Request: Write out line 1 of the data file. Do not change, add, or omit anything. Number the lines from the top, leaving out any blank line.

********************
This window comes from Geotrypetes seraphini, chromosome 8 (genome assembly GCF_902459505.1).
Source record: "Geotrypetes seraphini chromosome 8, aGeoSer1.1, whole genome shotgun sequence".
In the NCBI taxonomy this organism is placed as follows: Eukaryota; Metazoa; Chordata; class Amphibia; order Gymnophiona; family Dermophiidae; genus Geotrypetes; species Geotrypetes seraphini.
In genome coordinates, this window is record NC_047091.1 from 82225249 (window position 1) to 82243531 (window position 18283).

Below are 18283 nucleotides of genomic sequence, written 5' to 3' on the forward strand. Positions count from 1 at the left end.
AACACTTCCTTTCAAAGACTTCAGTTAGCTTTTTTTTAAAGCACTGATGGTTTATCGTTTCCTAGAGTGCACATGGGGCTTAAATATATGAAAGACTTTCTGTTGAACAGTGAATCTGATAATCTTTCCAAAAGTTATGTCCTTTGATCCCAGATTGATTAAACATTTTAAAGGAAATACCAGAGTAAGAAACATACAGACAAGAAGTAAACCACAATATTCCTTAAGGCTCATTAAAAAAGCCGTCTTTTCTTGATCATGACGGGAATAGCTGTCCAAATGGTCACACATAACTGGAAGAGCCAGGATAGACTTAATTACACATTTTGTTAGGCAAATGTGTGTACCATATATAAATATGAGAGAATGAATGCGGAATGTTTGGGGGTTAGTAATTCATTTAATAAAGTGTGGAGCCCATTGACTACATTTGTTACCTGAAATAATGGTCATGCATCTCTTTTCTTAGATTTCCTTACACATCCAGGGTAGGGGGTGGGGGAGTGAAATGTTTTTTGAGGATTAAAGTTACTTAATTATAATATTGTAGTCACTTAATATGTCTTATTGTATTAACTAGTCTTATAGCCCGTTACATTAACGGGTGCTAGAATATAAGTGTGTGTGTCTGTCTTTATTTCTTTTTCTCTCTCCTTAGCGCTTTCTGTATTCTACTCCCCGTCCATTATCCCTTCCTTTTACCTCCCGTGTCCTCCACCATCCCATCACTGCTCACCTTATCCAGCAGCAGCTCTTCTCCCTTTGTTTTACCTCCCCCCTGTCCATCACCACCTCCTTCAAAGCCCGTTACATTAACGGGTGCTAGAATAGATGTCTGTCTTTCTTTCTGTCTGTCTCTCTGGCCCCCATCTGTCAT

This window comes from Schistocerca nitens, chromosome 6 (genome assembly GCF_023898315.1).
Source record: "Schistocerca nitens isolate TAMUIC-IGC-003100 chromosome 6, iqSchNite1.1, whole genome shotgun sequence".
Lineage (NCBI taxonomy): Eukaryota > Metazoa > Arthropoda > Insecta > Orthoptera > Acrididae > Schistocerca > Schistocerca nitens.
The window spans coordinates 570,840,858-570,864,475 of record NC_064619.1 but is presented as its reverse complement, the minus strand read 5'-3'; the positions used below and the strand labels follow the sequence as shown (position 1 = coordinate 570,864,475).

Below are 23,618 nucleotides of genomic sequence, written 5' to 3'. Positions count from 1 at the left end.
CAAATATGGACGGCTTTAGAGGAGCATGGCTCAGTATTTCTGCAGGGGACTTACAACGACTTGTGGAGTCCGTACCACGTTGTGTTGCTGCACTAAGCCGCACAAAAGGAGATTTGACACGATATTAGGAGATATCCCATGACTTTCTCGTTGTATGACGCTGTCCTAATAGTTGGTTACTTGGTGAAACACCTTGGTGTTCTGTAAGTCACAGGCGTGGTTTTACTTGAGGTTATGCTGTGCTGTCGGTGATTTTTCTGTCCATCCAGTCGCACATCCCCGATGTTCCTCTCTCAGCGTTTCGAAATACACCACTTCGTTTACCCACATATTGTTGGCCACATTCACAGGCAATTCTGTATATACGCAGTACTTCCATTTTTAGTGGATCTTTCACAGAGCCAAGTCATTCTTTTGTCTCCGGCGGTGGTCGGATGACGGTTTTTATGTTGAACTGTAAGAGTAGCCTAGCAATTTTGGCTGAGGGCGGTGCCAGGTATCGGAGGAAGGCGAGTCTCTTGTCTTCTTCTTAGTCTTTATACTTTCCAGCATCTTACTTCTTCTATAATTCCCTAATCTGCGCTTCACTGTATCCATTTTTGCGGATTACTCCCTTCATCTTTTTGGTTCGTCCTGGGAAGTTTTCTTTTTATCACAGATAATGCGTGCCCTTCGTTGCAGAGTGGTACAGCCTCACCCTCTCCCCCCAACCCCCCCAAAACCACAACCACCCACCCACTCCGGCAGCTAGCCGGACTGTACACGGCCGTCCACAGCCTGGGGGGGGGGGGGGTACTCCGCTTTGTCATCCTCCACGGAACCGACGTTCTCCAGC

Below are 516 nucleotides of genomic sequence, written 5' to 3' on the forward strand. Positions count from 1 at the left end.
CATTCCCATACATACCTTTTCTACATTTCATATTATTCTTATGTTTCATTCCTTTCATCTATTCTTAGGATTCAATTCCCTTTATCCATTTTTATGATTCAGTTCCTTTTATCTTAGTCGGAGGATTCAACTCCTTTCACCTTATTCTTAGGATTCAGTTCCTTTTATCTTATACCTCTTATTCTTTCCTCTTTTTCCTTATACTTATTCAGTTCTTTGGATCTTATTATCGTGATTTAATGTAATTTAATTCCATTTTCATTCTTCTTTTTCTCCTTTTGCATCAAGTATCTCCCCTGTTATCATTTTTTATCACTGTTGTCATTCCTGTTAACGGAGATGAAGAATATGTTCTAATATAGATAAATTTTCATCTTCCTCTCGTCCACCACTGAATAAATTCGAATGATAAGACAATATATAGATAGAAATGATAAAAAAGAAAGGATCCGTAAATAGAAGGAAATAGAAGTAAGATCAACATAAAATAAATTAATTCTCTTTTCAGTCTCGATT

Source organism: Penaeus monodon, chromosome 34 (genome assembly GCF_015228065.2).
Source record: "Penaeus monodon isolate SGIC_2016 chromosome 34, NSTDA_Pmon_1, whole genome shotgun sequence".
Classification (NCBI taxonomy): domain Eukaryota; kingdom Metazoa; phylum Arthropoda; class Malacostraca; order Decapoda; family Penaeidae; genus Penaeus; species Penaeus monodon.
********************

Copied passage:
This window comes from Geotrypetes seraphini, chromosome 8 (genome assembly GCF_902459505.1).